Mongol Hygiene, is it all it’s cracked up to be? – Part II

Dear Readers:

Diving into my review of this piece by author and historian Orynganym Tanatarova.  I couldn’t find much online about this author.  I am assuming “she” is a “she” because of the femininized/Russified surname, hence I will endow her with the pronoun “she”.  Tanatarova’s thesis is that Russian people borrowed much from their Tatar neighbors (and sometimes overlords), with whom they lived side by side, for centuries.  She also wishes to dispel the (racist) notion that Tatar-Mongols of the medieval period were simply violent (and filthy) savages.

Russians of the 13th century were open to new ideas.

She quotes history Professor Vadim Dolgov who wrote a book called “The Secret Life of Ancient Rus” (Moscow, 2009).  Dolgov describes the process of cultural interrelationships.  Russian people of the time possessed personal characteristics such as receptiveness, openness to new ideas and the ability to notice and borrow useful stuff from other peoples.  These qualities (which are not necessarily possessed by all peoples) have served the Russians well over history.  Especially in times of change, and especially during this particular era, which constituted the dawn of Russian statehood.  Dolgov:  “Rus, from the 13th century to the middle of the 16th, was actively following a path of synthesizing the most varied cultural acquisitions.”

This is seen in the Russian language itself, which contains many words borrowed from Mongol-Tatar.  The Mongol influence is also shown in certain “oriental” motifs in the decoration of Orthodox churches.  People usually ascribe this to the Byzantine architectural tradition, but in reality these themes could have been copied by the Russian masters from examples of folk art brought in by Princes of the Golden Horde.

Even the national costume of Russians shows the Tatar influence, according to many historians.  For example, Russian aristocrats wore Tatar-type headgear, namely those pointy caps with fringes.  Many Tatar “clothing” words were borrowed into Russian:  Kaftan, Sarafan, Shuba, etc.

While playing friendly war enactments with their Tatar friends [sarc], Russian weaponry also changed and adapted.  Heavy swords were replaced with lighter sabres, which are way more effective when battling atop galloping horses.

But What About Dental Hygiene?

Well, war is war.  But after a well-fought battle, the soldiers must eat a hearty meal.  And then discover they have all sorts of disgusting things stuck in their teeth.  What to do?

Solution!  Some clever member of the Golden Horde invented the toothbrush.  (Actually, historians agree that the toothbrush was invented in China.  Maybe.)  Archaeologists poking around in the Horde-occupied city of Azak (now known as Azov) discovered a 14th-century toothbrush!  Historians and archaeologists were not especially surprised by this find, but it became a sensation among regular Russians when the news was published by journalist Nikolai Grishchenko in 2015.

The Azov toothbrush consisted of a handle carved from bone, with tiny holes punched in it (where the brushes obviously went).  Archaeologists posited that the toothbrush most likely belonged to a Mongol warrior.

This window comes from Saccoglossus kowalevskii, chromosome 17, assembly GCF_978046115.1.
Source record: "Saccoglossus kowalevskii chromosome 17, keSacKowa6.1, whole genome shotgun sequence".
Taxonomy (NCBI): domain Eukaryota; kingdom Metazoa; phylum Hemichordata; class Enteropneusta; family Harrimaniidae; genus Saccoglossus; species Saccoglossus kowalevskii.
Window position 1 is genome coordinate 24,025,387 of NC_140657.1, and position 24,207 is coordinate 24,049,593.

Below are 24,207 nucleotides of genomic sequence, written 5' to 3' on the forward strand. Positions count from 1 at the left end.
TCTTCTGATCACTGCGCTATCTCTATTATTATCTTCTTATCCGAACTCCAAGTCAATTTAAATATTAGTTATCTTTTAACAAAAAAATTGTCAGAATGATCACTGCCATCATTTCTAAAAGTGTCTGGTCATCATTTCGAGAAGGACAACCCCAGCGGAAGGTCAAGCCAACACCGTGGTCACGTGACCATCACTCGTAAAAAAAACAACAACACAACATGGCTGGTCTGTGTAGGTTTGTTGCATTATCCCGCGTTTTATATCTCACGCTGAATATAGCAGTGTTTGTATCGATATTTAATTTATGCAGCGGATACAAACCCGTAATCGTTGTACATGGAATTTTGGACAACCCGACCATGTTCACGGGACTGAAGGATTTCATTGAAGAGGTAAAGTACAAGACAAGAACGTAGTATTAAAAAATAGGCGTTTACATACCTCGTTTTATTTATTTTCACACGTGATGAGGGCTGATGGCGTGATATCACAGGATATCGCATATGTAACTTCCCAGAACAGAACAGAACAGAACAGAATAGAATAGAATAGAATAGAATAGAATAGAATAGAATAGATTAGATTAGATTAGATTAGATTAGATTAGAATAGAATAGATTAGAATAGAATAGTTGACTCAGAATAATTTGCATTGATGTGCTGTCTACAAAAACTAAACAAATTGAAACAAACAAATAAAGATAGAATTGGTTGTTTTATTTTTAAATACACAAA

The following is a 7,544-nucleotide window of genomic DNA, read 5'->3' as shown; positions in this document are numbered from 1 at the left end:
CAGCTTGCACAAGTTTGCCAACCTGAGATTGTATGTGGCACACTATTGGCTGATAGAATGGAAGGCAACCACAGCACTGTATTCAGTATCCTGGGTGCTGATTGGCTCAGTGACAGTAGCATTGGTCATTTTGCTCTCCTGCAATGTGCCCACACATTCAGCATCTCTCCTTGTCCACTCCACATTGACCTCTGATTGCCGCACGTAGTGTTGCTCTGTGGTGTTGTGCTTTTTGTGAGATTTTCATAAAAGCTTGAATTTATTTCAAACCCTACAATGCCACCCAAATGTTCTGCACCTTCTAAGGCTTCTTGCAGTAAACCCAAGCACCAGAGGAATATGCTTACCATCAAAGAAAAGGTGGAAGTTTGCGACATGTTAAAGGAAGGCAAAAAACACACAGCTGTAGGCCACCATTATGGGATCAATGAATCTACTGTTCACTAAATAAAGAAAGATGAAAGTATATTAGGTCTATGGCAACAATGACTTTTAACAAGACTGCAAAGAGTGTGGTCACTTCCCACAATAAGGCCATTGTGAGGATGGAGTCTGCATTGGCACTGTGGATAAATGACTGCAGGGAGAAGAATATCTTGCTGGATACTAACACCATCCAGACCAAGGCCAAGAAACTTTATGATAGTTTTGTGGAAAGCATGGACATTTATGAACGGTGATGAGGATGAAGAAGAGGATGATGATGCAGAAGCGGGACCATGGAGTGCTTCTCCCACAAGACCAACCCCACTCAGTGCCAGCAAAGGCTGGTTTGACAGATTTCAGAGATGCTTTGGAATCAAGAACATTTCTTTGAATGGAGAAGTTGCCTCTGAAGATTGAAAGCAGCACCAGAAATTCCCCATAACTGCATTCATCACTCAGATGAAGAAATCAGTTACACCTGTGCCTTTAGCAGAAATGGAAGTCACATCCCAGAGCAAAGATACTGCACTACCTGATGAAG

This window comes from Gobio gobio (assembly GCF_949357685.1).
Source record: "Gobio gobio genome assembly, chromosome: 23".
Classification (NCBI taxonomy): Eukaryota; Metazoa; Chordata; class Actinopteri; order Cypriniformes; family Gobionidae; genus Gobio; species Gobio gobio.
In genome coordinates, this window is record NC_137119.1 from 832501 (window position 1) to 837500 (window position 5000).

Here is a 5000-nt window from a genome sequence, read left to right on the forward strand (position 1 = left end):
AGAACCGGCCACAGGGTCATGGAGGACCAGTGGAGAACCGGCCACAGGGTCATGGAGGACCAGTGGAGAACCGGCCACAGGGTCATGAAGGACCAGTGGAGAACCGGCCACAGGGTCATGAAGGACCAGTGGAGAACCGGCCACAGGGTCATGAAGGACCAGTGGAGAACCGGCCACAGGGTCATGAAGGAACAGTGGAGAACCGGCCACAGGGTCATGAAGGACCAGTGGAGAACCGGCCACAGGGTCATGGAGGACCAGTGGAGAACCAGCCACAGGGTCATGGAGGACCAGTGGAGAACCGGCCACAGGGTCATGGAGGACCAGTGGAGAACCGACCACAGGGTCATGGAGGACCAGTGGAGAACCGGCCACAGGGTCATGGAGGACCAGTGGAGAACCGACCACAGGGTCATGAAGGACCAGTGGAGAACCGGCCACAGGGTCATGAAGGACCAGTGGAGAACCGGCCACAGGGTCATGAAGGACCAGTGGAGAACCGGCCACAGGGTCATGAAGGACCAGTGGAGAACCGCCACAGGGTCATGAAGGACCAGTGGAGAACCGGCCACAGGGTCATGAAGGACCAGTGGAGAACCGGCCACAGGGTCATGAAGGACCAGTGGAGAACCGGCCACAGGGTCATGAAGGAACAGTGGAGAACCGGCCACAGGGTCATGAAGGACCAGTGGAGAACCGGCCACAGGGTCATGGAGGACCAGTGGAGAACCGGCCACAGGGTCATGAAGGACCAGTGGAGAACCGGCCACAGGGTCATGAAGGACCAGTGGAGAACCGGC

Which makes sense, because all soldiers, throughout history, have been known to be fussy about their appearance.  They don’t mind dying for their leader, but they want to look good (and smell good) while doing so.  And they also don’t mind violently slaying the enemy, but preferably with a sword and not just blasting them dead with their bad breath!

Sidebar on the city of Azov, where this amazing implement was discovered.  According to wiki, this town, situated in the Rostov Oblast of Russia, has a fascinating history.  It is situated on the Don River, just 16 km from the Sea of Azov.  A brief look at the map will show how this area was the crossroads of everybody and everybody.

First known colonists were the Greeks (3rd century BC), they called the River (now the Don) Tanais, and named their settlement after that.

In the 3rd century AD the Goths took over.  In the 5th century it was invaded by some people called Akatziroi, and then handed over to the Huns.  Then was ruled by Turkish Bulgars (not the same as modern Bulgarians), before being handed over to the Khazars.  In the 10th century the Khazar state disintegrated and the area passed to the Slavic princedom of Tmutarakan.  Avid readers of the Russian national poem, “The Tale of Igor’s Regiment”, know that Tmutarakan is mentioned in that beautiful poem.  When I was a child and first read that poem, I found something thrilling about that word Tmutarakan, it sounded so mysterious, like a lost civilization!

“The Gates of Tmutarakan” – painting by Nicholas Roerich (1919)

Anyhow, in 1067 some people called the “Kipchaks” seized this area and named it Azaq which means “lowlands” in Kipchak.  That name has remained, but mutated somewhat to the modern name of Azov.  In the 13th and 14th centuries the Golden Horde ruled over Azov and, as we have seen, introduced toothbrushes to the local population.

I reckon it could be said that, right there, in the ancient city of Tmutarakan, the Tatars declared war on gum disease and dental tartar!

Next:  Mongol Fire Ceremonies and other cool customs…

[to be continued]

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